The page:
Ben Affleck bolsters his directing credentials with edge-of-seat 'Argo'

Even after the underrated "Gone Baby Gone."

Despite the critical and commercial success of "The Town."

It was still hard to believe this was the same guy from the Kevin Smith movies. "Daredevil." Bennifer.

No longer.

With "Argo," Ben Affleck has cemented his sterling reputation as a director by delivering one of the year's best movies. It's a tremendous, confident retelling of an absurdly over-the-top - yet somehow real - rescue mission that's part "Ocean's Eleven," part "The Great Escape," with just a touch of "The Diary of Anne Frank."

After a brief history lesson, the action opens on Nov. 4, 1979, as workers at the U.S. Embassy in Tehran keep an eye on a growing mob of Iranian students while wondering, grimly, if the windows really are bulletproof. As the building is eventually overrun, six Americans (led by Tate Donovan) sneak out a back exit and seek refuge in the residence of the Canadian ambassador (Victor Garber).

Then, more than two months later, with yellow ribbons dotting the U.S. landscape and "Revolutionary Guards going door to door like Jehovah's Witnesses" in Tehran, the CIA finally calls in its top exfiltration expert, Tony Mendez (Affleck).

The best plan to rescue the six "houseguests" - smuggle them bicycles and have them wait until spring before cycling 300 miles to the border - sounds ludicrous. At least until Mendez unveils his idea: posing as a movie producer, flying into Tehran to scout locations and then bringing them home under the guise of a Canadian film crew.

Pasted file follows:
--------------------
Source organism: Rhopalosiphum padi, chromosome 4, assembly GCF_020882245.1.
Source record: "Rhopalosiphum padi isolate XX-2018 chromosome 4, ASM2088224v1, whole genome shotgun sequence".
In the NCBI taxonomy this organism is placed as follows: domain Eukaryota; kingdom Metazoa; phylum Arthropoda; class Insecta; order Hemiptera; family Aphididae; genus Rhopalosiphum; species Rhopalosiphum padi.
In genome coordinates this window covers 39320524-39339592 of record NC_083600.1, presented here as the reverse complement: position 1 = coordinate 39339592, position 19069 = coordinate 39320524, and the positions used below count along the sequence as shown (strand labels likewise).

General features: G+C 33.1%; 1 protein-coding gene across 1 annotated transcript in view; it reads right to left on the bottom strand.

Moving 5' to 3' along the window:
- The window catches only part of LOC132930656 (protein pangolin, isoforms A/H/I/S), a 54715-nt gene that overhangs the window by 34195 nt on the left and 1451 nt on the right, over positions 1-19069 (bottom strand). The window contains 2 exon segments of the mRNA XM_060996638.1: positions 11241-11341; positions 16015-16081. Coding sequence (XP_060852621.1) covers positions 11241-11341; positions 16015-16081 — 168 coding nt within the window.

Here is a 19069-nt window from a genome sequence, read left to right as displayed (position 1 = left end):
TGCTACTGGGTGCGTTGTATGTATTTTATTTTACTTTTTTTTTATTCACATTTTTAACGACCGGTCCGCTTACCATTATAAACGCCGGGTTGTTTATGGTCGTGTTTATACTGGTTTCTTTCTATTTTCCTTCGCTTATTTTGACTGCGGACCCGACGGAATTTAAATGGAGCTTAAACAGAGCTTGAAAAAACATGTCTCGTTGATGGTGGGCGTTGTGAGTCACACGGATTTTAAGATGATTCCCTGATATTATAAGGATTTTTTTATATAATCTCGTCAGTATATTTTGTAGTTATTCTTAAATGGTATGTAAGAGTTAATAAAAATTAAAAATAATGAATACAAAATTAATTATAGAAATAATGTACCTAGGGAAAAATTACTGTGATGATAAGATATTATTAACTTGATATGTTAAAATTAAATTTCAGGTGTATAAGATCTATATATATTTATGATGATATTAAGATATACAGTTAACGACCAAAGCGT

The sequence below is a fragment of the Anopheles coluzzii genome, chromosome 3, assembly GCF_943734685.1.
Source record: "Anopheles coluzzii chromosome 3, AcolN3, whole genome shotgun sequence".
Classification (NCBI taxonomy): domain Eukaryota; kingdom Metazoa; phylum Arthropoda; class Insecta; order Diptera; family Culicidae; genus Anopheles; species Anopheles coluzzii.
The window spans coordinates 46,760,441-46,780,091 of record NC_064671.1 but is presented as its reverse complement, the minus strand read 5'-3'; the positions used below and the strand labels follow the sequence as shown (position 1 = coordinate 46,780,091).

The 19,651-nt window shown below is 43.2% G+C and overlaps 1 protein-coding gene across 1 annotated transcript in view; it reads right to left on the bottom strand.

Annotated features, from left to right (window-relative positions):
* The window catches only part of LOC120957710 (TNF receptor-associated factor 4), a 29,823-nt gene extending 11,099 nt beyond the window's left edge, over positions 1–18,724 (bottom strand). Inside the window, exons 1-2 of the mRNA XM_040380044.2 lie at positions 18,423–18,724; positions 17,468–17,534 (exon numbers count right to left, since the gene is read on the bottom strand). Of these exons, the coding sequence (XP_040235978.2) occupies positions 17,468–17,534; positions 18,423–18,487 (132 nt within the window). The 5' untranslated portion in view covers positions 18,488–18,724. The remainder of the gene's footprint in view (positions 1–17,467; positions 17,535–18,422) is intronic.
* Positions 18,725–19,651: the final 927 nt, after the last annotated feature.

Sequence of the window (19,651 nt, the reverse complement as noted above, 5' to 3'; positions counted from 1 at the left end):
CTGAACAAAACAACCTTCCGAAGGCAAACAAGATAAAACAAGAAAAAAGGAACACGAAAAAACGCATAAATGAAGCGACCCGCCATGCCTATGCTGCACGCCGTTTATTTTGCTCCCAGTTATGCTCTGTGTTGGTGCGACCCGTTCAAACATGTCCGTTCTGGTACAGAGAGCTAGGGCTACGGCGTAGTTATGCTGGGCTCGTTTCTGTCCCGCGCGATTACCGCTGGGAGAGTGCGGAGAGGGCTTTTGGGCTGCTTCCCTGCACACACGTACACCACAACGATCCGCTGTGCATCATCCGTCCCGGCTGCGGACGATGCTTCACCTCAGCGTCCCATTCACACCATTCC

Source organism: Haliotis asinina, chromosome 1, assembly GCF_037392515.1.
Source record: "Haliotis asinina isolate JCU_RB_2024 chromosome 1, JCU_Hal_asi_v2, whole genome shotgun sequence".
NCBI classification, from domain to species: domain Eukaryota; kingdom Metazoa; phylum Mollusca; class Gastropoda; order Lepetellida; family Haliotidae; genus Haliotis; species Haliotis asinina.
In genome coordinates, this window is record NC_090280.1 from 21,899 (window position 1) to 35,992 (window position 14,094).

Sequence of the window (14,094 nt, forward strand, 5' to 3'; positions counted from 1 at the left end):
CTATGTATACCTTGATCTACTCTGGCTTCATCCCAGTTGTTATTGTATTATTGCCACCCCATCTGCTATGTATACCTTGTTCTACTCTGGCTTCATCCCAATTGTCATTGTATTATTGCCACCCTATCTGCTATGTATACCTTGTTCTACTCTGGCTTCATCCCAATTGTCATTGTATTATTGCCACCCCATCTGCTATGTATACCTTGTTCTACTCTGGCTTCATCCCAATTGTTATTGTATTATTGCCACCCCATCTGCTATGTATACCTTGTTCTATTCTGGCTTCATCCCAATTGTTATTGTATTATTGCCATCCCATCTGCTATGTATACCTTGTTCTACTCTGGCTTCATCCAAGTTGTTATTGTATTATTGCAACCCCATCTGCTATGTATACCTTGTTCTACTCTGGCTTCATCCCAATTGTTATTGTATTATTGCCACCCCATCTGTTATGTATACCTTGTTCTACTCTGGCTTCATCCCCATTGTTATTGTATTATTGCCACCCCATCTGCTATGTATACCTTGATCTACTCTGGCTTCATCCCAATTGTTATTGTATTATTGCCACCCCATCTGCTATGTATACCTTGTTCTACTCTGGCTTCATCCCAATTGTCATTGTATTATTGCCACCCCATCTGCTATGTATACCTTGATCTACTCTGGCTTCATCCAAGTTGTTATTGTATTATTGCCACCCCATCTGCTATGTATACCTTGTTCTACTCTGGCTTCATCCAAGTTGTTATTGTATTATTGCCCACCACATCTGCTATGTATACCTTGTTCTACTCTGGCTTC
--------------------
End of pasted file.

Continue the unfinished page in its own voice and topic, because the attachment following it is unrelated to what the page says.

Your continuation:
From the chest fur and gold chains to the pneumatic tubes in the CIA offices to the very font in the title, "Argo" looks and feels like something from the era. (For proof, stay for the closing credits and photos of the real houseguests and other archival images.)

It also captures the terror of the situation as the houseguests - their eyes as wide as their shirt collars - are asked to entrust their lives to a stranger and a plan that sounds like it was concocted over speedballs in the writers room at "Saturday Night Live."

After all, as Mendez's boss (the capable-of-anything Bryan Cranston) reminds him, if he and the houseguests are caught, they die, badly, and in public.

"Argo" offers plenty of tension and edge-of-your-seat breath-holding as the Americans inch their way toward freedom, through a claustrophobic marketplace and streets choked with angry protestors.

But its best, most memorable moments come from the caper-style production of their cover story, the truly terrible "Star Wars" rip off known as "Argo."

Working under the assumption that the bigger their lie, the more believable it will be to Iranian officials, a top makeup artist (John Goodman) and a legendary producer (Alan Arkin) are soon brought onboard.

Goodman and Arkin, reveling in the ridiculousness of it all, come dangerously close to stealing the movie out from under Affleck. "If I'm doing a fake movie," Arkin's Lester Siegel demands, "it's going to be a fake hit."

To further bolster the deception, they concoct a costumed reading of the "Argo" script, complete with a black Ming the Merciless, a blue Wookiee and several women clothed in what could only have come from Princess Leia's Gold Bikinis for Less collection at Sears.

Credit Affleck for keeping these two wildly different ideas and tones in check. The Tehran portions would have been too grim without the humor, and the Hollywood scenes too flippant without the deadly stakes.

It's still relatively early in the moviegoing year, with a slew of heavy hitters yet to come.

But, Bennifer be damned, there's a very real chance that, come February, 15 years after "Good Will Hunting," Affleck could once again become a part of another Hollywood super couple:


Contact Christopher Lawrence at clawrence@ or 702-380-4567.